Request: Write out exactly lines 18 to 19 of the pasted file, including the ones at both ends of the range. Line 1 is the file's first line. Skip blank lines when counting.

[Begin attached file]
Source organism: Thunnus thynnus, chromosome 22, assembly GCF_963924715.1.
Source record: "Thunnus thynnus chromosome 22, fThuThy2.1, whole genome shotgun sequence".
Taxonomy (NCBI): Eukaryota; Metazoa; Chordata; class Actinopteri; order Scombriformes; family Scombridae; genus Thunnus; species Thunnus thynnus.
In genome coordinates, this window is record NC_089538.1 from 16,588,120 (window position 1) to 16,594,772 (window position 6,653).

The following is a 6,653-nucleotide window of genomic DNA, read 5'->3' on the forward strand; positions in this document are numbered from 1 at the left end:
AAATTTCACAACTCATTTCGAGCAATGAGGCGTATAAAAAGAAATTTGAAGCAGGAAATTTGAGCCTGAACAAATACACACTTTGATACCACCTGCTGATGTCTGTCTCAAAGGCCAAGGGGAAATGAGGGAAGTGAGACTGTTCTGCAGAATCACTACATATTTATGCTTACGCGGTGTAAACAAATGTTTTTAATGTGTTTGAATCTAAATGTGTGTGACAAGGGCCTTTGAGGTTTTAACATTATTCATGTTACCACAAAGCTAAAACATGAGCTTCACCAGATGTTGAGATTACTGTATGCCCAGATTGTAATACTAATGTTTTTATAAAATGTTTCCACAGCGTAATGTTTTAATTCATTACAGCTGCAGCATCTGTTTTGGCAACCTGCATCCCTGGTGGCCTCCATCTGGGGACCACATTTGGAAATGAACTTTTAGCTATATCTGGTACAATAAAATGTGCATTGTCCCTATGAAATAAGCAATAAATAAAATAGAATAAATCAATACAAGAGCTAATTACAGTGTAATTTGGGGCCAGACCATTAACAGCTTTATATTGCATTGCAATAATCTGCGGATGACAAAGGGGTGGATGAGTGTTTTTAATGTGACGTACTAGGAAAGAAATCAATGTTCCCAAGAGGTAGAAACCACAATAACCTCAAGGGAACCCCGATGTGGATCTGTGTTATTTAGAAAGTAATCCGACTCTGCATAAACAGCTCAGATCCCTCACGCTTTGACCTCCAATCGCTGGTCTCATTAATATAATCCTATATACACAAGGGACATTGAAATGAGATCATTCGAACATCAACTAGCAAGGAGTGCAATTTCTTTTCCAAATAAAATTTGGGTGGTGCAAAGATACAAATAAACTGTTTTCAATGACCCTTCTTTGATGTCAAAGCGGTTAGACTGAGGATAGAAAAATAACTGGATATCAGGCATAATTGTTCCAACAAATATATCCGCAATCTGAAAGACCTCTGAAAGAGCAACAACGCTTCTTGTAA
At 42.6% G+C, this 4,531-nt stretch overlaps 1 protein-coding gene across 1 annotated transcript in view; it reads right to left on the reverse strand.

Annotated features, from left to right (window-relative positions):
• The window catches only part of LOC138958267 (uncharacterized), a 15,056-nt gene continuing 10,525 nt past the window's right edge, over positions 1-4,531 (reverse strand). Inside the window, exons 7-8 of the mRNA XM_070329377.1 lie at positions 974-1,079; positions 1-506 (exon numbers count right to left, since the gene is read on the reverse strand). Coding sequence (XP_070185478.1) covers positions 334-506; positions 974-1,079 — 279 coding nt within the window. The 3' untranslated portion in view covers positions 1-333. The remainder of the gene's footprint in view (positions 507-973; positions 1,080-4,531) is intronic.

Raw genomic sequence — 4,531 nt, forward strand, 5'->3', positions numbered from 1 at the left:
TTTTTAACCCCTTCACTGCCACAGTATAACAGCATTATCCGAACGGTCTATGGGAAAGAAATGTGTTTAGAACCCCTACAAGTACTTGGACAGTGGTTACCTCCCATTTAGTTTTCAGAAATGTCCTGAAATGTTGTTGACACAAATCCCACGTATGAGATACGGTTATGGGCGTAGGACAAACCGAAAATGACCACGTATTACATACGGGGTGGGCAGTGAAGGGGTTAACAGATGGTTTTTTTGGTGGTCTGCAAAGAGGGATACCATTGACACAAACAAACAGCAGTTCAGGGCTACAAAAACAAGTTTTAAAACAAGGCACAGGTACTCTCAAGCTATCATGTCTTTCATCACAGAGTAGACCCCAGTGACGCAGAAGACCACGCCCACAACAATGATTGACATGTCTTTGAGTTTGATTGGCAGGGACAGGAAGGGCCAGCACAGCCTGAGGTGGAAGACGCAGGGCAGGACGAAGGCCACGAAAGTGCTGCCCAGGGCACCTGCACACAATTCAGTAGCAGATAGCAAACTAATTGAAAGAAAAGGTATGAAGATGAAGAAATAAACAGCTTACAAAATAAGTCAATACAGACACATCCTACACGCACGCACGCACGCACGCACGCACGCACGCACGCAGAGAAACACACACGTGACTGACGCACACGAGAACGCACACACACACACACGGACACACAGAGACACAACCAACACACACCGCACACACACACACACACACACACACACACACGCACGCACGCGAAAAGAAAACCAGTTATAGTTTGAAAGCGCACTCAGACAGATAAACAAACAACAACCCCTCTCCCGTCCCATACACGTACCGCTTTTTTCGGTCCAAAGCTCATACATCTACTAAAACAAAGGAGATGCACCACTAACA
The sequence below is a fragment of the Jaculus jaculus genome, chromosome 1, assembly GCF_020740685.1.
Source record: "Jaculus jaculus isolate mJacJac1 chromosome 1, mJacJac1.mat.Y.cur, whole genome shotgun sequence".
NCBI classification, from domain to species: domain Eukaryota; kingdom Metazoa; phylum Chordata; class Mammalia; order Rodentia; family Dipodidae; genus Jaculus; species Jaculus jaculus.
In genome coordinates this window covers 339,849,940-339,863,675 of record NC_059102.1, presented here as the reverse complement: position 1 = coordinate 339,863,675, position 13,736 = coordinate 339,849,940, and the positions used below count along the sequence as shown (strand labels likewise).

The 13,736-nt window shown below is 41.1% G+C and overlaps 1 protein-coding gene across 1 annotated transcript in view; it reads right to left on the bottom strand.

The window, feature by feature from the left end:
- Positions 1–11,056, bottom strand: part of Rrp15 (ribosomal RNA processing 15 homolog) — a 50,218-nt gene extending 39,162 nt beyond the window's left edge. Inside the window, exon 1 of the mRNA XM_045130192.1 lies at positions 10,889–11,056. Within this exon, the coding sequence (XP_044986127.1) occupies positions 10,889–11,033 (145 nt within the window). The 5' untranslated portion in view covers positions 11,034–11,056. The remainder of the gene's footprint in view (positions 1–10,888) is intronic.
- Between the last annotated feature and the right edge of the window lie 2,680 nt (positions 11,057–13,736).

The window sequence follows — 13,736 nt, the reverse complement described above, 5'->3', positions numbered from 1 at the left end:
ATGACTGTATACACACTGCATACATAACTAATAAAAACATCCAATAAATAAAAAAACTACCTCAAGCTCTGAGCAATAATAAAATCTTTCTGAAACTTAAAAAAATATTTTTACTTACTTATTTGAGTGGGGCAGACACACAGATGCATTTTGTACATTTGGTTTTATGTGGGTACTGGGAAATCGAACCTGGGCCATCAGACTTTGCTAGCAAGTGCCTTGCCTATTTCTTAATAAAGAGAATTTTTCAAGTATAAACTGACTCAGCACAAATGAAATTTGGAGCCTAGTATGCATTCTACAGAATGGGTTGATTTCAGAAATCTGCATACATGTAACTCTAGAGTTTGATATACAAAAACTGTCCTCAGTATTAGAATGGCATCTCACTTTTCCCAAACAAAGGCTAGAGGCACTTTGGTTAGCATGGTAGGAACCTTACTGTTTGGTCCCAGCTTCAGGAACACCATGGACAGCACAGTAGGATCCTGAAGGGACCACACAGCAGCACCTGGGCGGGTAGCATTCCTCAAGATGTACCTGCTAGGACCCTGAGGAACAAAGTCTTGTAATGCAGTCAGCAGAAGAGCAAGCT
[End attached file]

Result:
- Positions 1–11,056, bottom strand: part of Rrp15 (ribosomal RNA processing 15 homolog) — a 50,218-nt gene extending 39,162 nt beyond the window's left edge. Inside the window, exon 1 of the mRNA XM_045130192.1 lies at positions 10,889–11,056. Within this exon, the coding sequence (XP_044986127.1) occupies positions 10,889–11,033 (145 nt within the window). The 5' untranslated portion in view covers positions 11,034–11,056. The remainder of the gene's footprint in view (positions 1–10,888) is intronic.
- Between the last annotated feature and the right edge of the window lie 2,680 nt (positions 11,057–13,736).